On Tuesday, Armenia and Azerbaijan reported more fighting over the separatist territory of Nagorno-Karabakh, where, despite two attempts to establish a cease-fire, clashes continued for over three weeks.
The Ministry of Defense of Azerbaijan said hostilities continued overnight and accused Armenian forces of shelling Azerbaijan's Terter and Agdam regions in the morning.
On Tuesday morning in the southern areas of the conflict zone, Armenian Defense Ministry spokeswoman Shushan Stepanian reported "intense fierce battles" alleging that Azerbaijani forces were using aviation and artillery in the northern sector.
In a bid to stop the fighting that has killed hundreds since Sept. 27, when clashes resumed in the worst escalation of a decades-old conflict, the two countries announced a cease-fire on Saturday. The agreement was almost immediately challenged by mutual allegations of violations and the fighting resumed unabated, just like a cease-fire agreement brokered by Russia a week earlier.
Nagorno-Karabakh lies within Azerbaijan, but since the war there ended in 1994, it has been under the control of ethnic Armenian forces backed by Armenia. Armenian forces not only held Nagorno-Karabakh itself until then but also captured significant areas outside the borders of the territory.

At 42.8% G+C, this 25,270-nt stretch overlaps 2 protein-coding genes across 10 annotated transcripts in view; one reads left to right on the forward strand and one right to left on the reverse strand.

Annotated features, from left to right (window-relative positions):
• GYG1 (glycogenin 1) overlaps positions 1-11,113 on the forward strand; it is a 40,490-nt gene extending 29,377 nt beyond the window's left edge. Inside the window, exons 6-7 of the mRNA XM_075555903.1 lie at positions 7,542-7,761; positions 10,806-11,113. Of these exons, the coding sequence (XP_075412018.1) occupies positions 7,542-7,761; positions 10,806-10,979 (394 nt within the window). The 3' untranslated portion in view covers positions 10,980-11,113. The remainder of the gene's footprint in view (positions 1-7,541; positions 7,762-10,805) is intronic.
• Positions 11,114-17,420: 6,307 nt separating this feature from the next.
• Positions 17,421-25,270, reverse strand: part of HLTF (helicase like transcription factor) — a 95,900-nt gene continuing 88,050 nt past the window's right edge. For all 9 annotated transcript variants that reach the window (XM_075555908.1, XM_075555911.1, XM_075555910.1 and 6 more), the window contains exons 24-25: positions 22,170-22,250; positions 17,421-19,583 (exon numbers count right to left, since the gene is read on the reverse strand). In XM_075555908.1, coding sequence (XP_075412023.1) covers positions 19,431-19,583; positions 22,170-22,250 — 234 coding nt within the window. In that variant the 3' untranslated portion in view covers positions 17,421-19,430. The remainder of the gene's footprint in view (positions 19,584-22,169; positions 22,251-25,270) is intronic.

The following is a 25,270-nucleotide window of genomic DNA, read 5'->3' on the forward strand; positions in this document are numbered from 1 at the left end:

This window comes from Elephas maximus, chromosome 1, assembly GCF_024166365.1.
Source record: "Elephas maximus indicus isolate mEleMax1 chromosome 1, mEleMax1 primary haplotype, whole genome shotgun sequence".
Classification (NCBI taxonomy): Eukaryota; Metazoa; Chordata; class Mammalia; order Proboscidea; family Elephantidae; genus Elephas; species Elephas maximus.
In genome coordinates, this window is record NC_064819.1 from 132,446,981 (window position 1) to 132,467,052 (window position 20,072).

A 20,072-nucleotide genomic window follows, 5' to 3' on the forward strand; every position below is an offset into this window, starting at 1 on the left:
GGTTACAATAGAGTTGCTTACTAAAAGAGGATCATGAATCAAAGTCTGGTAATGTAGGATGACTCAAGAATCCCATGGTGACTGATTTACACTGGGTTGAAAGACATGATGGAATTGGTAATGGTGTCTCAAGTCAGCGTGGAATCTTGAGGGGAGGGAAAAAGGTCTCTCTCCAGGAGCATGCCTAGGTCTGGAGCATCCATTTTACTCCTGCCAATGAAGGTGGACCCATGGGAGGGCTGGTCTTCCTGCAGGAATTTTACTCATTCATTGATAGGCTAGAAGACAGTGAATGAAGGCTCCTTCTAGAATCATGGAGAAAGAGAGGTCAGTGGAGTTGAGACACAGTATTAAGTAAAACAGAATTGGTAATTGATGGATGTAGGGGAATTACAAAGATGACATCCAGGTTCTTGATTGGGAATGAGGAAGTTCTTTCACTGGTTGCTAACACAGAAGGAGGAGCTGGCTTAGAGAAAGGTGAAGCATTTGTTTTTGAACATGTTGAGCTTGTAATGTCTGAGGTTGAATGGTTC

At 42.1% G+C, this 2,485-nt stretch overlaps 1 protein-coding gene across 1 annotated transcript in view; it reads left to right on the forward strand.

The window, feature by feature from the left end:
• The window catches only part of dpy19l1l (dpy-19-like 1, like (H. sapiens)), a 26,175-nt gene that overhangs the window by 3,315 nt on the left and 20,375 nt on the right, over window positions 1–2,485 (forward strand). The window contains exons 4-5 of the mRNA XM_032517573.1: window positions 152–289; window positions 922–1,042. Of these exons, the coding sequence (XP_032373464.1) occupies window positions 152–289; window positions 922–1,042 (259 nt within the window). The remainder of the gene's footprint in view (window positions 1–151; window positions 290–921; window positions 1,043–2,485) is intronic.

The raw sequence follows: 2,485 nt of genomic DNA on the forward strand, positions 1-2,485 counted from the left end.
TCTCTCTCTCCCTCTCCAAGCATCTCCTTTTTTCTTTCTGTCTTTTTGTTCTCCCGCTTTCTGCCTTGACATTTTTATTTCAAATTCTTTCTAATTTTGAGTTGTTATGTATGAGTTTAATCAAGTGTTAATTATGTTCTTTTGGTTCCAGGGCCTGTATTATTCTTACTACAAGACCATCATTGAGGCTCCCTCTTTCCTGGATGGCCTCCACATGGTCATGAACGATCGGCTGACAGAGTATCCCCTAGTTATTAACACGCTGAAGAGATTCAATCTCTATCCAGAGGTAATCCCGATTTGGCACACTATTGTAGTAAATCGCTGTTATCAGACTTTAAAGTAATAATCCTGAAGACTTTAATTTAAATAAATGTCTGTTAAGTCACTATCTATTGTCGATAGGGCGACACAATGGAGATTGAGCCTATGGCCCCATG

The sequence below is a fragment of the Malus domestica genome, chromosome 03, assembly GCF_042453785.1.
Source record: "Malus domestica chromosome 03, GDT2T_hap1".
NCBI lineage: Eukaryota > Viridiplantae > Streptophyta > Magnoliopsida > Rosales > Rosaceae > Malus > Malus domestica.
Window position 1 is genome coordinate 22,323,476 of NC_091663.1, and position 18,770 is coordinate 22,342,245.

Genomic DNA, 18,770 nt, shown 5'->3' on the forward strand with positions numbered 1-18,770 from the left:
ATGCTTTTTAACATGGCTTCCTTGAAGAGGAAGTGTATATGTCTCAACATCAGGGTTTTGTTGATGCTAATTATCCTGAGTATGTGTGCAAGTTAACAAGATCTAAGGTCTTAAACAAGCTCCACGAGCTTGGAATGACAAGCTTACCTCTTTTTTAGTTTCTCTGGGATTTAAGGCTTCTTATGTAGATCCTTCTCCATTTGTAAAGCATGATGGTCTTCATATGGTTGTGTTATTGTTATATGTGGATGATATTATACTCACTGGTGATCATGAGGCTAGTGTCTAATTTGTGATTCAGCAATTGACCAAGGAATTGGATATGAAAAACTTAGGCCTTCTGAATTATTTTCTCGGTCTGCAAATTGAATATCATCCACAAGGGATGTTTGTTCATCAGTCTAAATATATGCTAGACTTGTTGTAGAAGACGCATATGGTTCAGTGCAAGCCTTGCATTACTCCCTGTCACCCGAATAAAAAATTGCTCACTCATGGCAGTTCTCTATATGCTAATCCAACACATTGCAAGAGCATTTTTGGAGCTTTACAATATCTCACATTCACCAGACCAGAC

According to Nagorno-Karabakh officials, 773 of their troops, along with over 30 civilians, have been killed since Sept. 27. Azerbaijan has not revealed its military losses but claims that 61 civilians have died and 282 have been injured so far.
The deadly flight gave rise to calls for an end to hostilities from around the world and raised concerns about a broader conflict between Turkey, which has publicly supported Azerbaijan, and Russia, which has a security pact with Armenia.
Moscow hosted Armenia and Azerbaijan's foreign ministers on Oct. 9. They announced a cease-fire deal after more than 10 hours of talks, which was breached minutes after it took effect.
The new truce announced on Saturday followed the calls of Russian Foreign Minister Sergey Lavrov to his Armenian and Azerbaijani counterparts, in which he strongly urged them to comply with the Moscow deal. Despite the agreement, fresh attacks have been reported by both parties.
The Armenian and Azerbaijani foreign ministers are scheduled to meet with U.S. Secretary of State Mike Pompeo in Washington on Friday. Last week Pompeo said Washington was making diplomatic efforts to help achieve a sustainable settlement to the conflict and called on both countries to “implement their agreed-upon commitments to a cease-fire."
Russia, the U.S., and France co-chair the so-called Minsk Group set up by the Organization for Security and Cooperation in Europe in the 1990s to mediate the conflict.